Viruses are not the only form of Malware that need to be cleaned from a system. Adware and Spyware are quite troublesome. Beyond the obvious security issues they can, and likely will, significantly dampen the performance of your system. To remove them I recommend using Spybot and Adaware. It should be noted that these programs may remove Adware or Spyware that programs you use may require. An example of this is Divx’s Adware version which allows you to use all of Divx’s features as long as you run their Adware on your system. Removing the Adware rendered Divx’s useless. You should remove only the Adware you know you do not need. I recommend avoiding any software that requires you to install any type of Malware as it will likely have a detrimental impact on your system and 99% of these have safer alternatives.

The final aspect I will talk about is the Web Browser. This is likely the most commonly overlooked of all the security holes in connecting to the Internet. Some of you may even remember when ActiveX first came out it was possible to make a very simple website that would delete files from your harddrive simply by visiting it. Surely this was not an intended use of the technology when Microsoft developed it, none the less it was quickly exploited. As such it was not quite so quickly patched by Microsoft. Since its inscription Microsoft’s Internet Explorer (IE) has been an insecure and buggy browser. Supposedly all this has been fixed in the latest release but I’m not quick to believe the claims.

Luckily for us there has always been a good alternative. Most notably of these are the Mozilla based browsers. Netscape ruled for a long time as the most popular alternative to IE and yes it was (er’ is, oh yeah it’s still around, kind of) a Mozilla based browser. Currently the biggest competition to IE is coming from Firefox. You may have heard of it. Anyone who knows what their doing these days uses Firefox. It is not only capable of everything IE is but it goes well beyond the scope of normal browsing. Firefox had tabbed browsing and had it working well long before IE. It is also much more secure than IE has ever been. Given the current emphasis on development it is an easy choice for a Web Browser.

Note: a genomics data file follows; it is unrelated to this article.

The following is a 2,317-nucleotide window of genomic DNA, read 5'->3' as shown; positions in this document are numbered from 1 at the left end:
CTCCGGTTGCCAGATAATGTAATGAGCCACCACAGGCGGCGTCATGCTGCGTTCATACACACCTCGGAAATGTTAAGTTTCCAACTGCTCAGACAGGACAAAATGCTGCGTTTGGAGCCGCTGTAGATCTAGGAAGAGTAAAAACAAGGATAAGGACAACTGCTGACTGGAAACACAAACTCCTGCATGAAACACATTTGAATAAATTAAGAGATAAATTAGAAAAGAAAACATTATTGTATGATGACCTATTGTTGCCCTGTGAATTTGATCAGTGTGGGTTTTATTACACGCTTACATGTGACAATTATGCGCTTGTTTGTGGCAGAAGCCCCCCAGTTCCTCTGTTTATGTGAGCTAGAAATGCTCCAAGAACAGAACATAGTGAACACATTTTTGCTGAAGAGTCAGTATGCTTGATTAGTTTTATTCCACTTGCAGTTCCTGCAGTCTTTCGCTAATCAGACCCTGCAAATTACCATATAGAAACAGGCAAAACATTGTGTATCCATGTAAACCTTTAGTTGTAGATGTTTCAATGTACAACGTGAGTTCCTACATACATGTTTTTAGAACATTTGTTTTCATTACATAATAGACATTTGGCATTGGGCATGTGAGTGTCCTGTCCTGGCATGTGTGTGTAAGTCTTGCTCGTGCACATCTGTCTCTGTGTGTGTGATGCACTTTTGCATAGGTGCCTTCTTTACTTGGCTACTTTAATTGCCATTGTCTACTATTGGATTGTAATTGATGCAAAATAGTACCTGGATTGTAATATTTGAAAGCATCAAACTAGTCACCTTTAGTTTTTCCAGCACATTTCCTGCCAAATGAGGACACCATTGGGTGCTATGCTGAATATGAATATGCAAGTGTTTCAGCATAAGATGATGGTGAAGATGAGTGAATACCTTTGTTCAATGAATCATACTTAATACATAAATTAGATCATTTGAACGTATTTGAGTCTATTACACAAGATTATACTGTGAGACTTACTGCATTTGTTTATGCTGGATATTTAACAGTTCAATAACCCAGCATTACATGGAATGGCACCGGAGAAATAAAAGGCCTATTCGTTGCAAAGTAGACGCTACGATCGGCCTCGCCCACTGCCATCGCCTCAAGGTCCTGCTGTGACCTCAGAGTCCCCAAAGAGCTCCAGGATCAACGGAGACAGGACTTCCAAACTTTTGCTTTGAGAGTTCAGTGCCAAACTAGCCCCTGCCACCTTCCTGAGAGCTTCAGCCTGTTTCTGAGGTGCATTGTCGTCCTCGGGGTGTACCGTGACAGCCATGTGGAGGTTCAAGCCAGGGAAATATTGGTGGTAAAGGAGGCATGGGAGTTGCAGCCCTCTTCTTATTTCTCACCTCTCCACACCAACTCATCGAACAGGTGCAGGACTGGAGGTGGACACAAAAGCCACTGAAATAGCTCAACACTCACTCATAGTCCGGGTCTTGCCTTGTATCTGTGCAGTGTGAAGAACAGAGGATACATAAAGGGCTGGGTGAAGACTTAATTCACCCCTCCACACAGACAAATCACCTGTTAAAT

My favorite Firefox feature is the ability to install user developed extensions. These allow the browser to do anything a decent programmer wants. And the extensions are so easy to install that even a novice user can likely find the features they want and extend their browser without trouble or fear of messing up their browser. Simply browse their website for an extensive list of tested extensions. Another product offered by the developers of Firefox is Thunderbird, which is an excellent Email client developed with the same methodology as Firefox. I use both of these on my systems.

That about wraps up this article but I’m sure if you made it this far it doesn’t wrap up your curiosity on the subject. Internet Security is such an extensive and dynamic subject no couple page article could possibly cover it all. However you can rest assured that if you take the advice I gave here you will be a step up on security and best of all you can do it for free. These solutions have and will likely continue to work quite well for me. If you have others that work for you and have a good understanding of them and the level of security you have achieved with them by all means do not think you need to switch. That understanding is the key to your security. Good luck, and watch who you give your Email address lest you end up with more spam than you can read.

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How to Network Two Computers with Just One Wire

So your buddy brings his computer over to play a LAN game, but you don’t have a switch. You could waste a lot of time looking for a switch (time which could have been spent playing), or you could just use one wire to connect the two computers together. To be able to do this, we first need to understand the RJ-45 pinout and the reason that switches are normally used to connect two or more computers.